By Lillieth Grand, MS, MT-BC
Music is a non-threatening medium for clients to achieve developmental and neurological goals. Clients work hard while having fun in a success-oriented environment, which is why music therapy has become an evidencebased option for working with those on the autism spectrum.
“Music therapy is the specialized use of music by a credentialed professional who develops individualized treatment and supportive interventions for people of all ages and ability levels to address their social, communication, emotional, physical, cognitive, sensory and spiritual needs,” according to the Certification Board for Music Therapy.
The therapy option can also carry over into language development.
“Music therapy is relational,” says David Berrier, father of a 4-year-old boy with dyspraxia and autism from Salem. “He’s learning how to relate to his music therapist and us. Since he started music therapy, he can now use language on purpose to get what he wants and his vocabulary is growing.”
Clinical studies have focused mainly on the use of music therapy to:
- Increase attention span and emotional regulation
- Enhance auditory processing and sensory motor skills
- Improve cognitive functioning
- Increase socialization
- Improve verbal and behavioral skills
- Decrease agitation and self-stimulation
- Have successful and safe self-expression
“Prior to music therapy, my son had one emotion: anger,” says a Tualatin mother of a preschool boy with behavior and sensory integration disorders. “Since working with Lillie, he has a full range of emotional expression and can identify emotions in himself and others. His aggressive behaviors are way down! And he says that music therapy is fun.”
Within one year of beginning therapy, many parents report high positive results. This indicates that skills and responses acquired in music therapy do generalize to nonmusic therapy environments.
The American Music Therapy Association reports “music therapy is a particularly important intervention for children with autism spectrum disorders to engage and foster their capacity for flexibility, creativity, variability and tolerance of change.”
Music is a strong stimulus that can be manipulated outside of the body and has a profound and dramatic impact on the human neurological system. Music provides concrete, multi-sensory stimulation (auditory, visual, proprioceptive, vestibular and tactile), and is processed globally (both hemispheres) in the brain.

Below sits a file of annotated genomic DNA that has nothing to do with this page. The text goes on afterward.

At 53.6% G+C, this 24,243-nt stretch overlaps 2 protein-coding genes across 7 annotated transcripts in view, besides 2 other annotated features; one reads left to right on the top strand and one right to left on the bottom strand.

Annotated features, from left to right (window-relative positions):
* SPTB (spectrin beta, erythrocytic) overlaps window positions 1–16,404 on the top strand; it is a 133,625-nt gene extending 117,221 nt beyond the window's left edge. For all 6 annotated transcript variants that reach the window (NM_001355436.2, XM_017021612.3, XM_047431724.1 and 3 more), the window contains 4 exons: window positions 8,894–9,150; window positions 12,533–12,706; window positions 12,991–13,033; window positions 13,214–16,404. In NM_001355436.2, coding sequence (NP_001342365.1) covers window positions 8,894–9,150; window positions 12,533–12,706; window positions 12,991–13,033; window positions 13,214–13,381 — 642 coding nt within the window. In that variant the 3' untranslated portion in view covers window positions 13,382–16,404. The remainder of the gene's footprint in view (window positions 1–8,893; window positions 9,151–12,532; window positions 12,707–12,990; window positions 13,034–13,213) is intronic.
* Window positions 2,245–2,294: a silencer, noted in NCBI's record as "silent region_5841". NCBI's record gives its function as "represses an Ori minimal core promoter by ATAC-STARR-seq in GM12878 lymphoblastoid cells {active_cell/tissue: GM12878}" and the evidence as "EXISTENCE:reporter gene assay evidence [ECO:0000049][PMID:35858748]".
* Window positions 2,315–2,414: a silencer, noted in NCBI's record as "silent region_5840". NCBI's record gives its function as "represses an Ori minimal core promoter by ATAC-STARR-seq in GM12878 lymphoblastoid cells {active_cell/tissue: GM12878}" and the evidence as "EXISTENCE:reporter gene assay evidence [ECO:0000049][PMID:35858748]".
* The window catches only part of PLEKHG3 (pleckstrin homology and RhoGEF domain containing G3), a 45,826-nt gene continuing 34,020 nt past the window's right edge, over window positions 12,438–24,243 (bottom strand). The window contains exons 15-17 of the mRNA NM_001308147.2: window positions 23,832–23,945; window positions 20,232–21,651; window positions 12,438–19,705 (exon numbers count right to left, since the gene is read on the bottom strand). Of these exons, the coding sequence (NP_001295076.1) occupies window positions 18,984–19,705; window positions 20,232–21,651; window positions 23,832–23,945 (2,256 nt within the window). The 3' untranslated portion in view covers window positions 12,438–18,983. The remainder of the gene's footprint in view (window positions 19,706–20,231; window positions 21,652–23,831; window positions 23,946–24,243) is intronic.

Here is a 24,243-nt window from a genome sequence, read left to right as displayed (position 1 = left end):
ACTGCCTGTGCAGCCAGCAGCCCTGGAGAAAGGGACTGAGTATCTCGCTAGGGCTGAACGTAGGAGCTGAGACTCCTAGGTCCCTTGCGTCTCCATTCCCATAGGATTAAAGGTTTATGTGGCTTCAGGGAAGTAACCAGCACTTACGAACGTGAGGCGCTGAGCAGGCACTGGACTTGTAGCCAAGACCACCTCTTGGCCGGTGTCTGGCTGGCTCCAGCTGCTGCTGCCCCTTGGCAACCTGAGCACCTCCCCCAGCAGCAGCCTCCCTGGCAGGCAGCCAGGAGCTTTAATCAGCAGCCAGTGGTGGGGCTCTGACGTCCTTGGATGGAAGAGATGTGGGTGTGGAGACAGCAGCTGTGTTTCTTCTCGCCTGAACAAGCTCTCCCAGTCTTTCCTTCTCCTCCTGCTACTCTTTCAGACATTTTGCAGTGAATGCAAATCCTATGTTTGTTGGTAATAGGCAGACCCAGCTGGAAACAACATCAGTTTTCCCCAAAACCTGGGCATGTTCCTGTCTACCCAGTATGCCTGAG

A music therapist is specially trained to use music, and the elements of music, in order to target specific non-musical outcomes. Here are a few brief case studies from my work as a music therapist:
- A child with Down Syndrome and ASD had severe sensory integration dysfunction, making it near impossible for her family to have community outings. They couldn’t run the vacuum if she was in the house and she found flushing the toilet disturbing. After 11 months of music therapy specifically targeting her auditory, tactile and vestibular sensitivities, the family was able to successfully enjoy a week-long vacation at Disneyland. The following year they drove in their motor home across the country where she was able to surf in the Atlantic Ocean. Her mother recently said, “Anything is possible for her now.”
- A 5-year-old boy with ASD could decode words at a fifth-grade level, but had no comprehension of what he was reading. During the music therapy assessment, it was discovered that if he read a first-grade level book silently or aloud, he could answer basic who/what/where questions with about 5 percent accuracy. If the same level book was read aloud to him, he could answer questions at about 20 percent accuracy. If, however, the book was sung to him, he could answer the questions with more than a 95 percent accuracy. The student’s reading comprehension was then targeted specifically using music therapy as a related service on his Individualized Education Plan (IEP). By using music therapy, it took just over seven months to attain the skill; the music was then systematically faded out and the skill remained.
- In a group made up of first- through third-grade students on the spectrum, all students learned to pick a peer, acknowledge each other, take turns, pass instruments to the right, utilize “please” and stop on cue.
- After learning to repeat rhythmic sequencing patterns of seven beats on four of five percussion instruments, several children on the spectrum are now able to better handle transitions, changes to their schedule and unexpected events.
Music therapy treatment is individualized based on client needs, while keeping in mind their preferences, and can be done in one-to-one or group formats. Although recorded music is sometimes utilized, most music therapy sessions tend to include live and interactive music. A music therapist may also provide consultative services.
Music therapy may be covered by insurance and can be included as a related or supplemental service in a child’s IEP or IFSP. If you are interested in learning more, visit American Music Therapy Association’s to find a music therapist (MT-BC) or tools for advocacy. The Certification Board for Music Therapy can also be a resource for finding a MT-BC near you.
Lillieth Grand is a mother of three boys, ages 15, 13 and 4 and has been a music therapist since 1993. Her middle child is severely neurologically impaired, motivating her to specialize in working with children who have autism, neurological impairment, traumatic brain injury and developmental disabilities. She is passionate about the field and holds several regional and national positions with AMTA and WRAMTA and also owns a private music therapy business, Milestone Music Therapy, based in Portland.